In the past, there only existed the error-prone manual sorting. In the 1950s, one began on mechanising and automating the sorting process. As a result, capacities of less than 1,000 sorted goods per hour were achieved. In the mid-1960s, so-called diverters and pushers came onto the market, with which capacities could be increased fourfold, enabling an output of 1,000 to 4,000 goods to be sorted per hour. The medium capacity range was realized in the 1970s by rotary arm sorters and pop-up sorters, which enabled up to 8,000 sortings per hour. With the market entry of the so-called Bombay and Slideshoesorters, a capacity of over 8,000 items per hour was achieved for the first time in the mid-1980s. Today, up to 20,000 goods per hour can be sorted and moved in the high performance sorting area. This is realised by high-performance, innovative crossbelt and tilt tray sorters. It is possible to sort goods with a great variety of dimensions, shape and weight.
The tilt tray sorter consists of individual articulated crawler tracks that run on a closed rail system. The bogies are equipped with tiltable trays that pick up the unit loads. The use of tilt tray sorters is a recurring problem, as the different discharge parabolas of all materials conveyed have to be taken into account. The various packaging materials with high coefficients of friction (especially polybags) are not tipped evenly.
In crossbelt sorters the crossbelt carriers are connected to each other on a circulating sorting circuit and are driven by a pull chain. On each carrier there is a belt conveyor, which is arranged transverse to the conveying direction. The belt conveyors are driven at corresponding target points in order to convey the sorted material in both directions orthogonally defined. Due to the fast and reliable discharge of the material to be conveyed, the end points can be made comparatively narrow.
General cargo sorting systems are not only used in larger distribution centres. Almost all industrial value-added processes require the sorting of unit loads at certain points of the internal material flow. Standard sorting systems are mainly used in production systems, distribution systems with warehousing and order picking, cross-docking of retail and CEP services and letter sorting. In addition, other typical areas of application for high-performance sorting systems can be found in the following industries:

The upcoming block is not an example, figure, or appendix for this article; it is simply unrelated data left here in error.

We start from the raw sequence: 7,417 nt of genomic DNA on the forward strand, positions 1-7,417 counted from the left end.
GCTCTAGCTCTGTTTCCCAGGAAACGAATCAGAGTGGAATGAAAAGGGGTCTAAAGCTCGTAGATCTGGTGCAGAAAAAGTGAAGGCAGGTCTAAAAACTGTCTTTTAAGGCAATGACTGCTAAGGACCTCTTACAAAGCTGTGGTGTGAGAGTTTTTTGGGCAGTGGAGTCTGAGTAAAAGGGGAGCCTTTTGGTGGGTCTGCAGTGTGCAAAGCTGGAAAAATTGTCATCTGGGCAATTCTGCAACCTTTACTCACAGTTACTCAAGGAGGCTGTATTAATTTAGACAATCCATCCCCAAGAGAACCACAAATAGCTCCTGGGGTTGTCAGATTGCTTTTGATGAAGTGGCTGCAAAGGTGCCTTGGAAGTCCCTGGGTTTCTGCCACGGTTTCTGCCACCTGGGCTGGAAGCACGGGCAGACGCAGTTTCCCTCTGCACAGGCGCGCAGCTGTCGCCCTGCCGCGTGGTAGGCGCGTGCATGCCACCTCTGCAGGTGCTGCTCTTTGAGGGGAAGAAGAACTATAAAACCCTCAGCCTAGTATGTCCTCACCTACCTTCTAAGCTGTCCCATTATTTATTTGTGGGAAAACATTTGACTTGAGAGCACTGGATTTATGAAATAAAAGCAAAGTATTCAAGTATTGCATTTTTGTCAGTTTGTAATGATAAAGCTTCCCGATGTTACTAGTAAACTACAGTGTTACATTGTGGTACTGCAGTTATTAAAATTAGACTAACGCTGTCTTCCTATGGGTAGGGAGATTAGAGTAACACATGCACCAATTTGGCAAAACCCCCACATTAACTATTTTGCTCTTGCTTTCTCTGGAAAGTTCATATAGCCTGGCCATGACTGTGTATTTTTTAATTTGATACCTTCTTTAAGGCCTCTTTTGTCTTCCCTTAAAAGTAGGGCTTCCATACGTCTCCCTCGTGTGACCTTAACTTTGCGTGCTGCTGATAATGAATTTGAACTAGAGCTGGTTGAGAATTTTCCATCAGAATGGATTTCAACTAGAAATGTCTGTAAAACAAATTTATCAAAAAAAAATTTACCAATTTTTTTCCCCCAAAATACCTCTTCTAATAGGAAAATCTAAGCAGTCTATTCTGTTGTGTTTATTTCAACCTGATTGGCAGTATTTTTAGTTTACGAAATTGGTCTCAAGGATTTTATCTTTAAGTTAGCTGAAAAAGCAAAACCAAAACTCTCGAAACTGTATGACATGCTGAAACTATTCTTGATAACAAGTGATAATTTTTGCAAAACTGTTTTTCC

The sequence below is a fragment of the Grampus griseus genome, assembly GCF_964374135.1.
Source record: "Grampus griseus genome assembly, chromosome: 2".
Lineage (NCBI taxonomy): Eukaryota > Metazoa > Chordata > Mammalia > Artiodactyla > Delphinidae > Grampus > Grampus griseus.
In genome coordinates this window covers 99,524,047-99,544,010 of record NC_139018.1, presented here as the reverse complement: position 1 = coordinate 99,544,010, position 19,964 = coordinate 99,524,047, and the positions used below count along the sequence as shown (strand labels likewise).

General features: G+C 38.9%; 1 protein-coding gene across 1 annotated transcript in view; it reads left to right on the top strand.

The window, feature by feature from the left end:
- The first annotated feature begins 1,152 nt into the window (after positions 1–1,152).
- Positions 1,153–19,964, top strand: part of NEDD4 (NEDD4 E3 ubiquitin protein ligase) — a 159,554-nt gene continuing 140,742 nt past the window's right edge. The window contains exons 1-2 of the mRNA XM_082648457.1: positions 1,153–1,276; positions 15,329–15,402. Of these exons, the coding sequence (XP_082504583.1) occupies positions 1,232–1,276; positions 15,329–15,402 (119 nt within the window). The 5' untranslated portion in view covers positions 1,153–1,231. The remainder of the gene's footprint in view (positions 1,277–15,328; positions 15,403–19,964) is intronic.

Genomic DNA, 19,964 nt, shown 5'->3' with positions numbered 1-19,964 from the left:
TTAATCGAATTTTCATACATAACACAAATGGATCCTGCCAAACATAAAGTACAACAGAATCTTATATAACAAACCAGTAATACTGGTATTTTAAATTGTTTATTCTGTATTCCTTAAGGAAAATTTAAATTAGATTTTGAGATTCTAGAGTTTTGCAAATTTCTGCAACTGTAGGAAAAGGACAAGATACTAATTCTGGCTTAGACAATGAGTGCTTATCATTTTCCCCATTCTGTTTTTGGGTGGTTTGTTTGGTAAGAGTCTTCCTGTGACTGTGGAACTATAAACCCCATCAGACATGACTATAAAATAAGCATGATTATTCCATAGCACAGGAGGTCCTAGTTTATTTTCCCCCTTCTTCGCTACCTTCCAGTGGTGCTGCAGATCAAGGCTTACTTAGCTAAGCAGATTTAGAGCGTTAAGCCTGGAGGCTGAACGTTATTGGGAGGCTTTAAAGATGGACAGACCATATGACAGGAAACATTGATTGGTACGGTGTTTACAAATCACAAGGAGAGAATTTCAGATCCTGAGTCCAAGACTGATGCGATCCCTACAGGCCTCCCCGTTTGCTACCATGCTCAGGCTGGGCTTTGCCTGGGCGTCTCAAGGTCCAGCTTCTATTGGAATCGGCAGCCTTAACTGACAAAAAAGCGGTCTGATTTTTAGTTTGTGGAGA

Packaged food products such as clothing, plastic containers, cartons, shipping bags and multimedia products can be handled using appropriate sorting technology. The respective carrier depends on the dimensions of the goods to be sorted.
Learn more about the application in practice in our blog post.
Contact us now - we will be happy to help you.
GEBHARDT is a pioneer in the application of the latest technologies and stands for innovation and digital progress. The new GEBHARDT crossbelt sorting solution combines mechanics with digitalisation - mechanical meets digital becomes reality here. The robust, innovative and powerful technology in combination with an intelligent control system makes it possible to meet the growing challenges on the market. Due to the modular construction and a tailor-made layout, the linking of the areas of goods receipt - warehouse - picking and dispatch is easily possible by integrating the GEBHARDT crossbelt sorter in a logistics system. Thanks to comprehensive sensor technology for digital data acquisition, the data and information obtained in the sorting process can be used to increase productivity.
Read an outlook from Marco Gebhardt about the innovative networking of the mechanical and digital components of our GEBHARDT crossbelt sorter.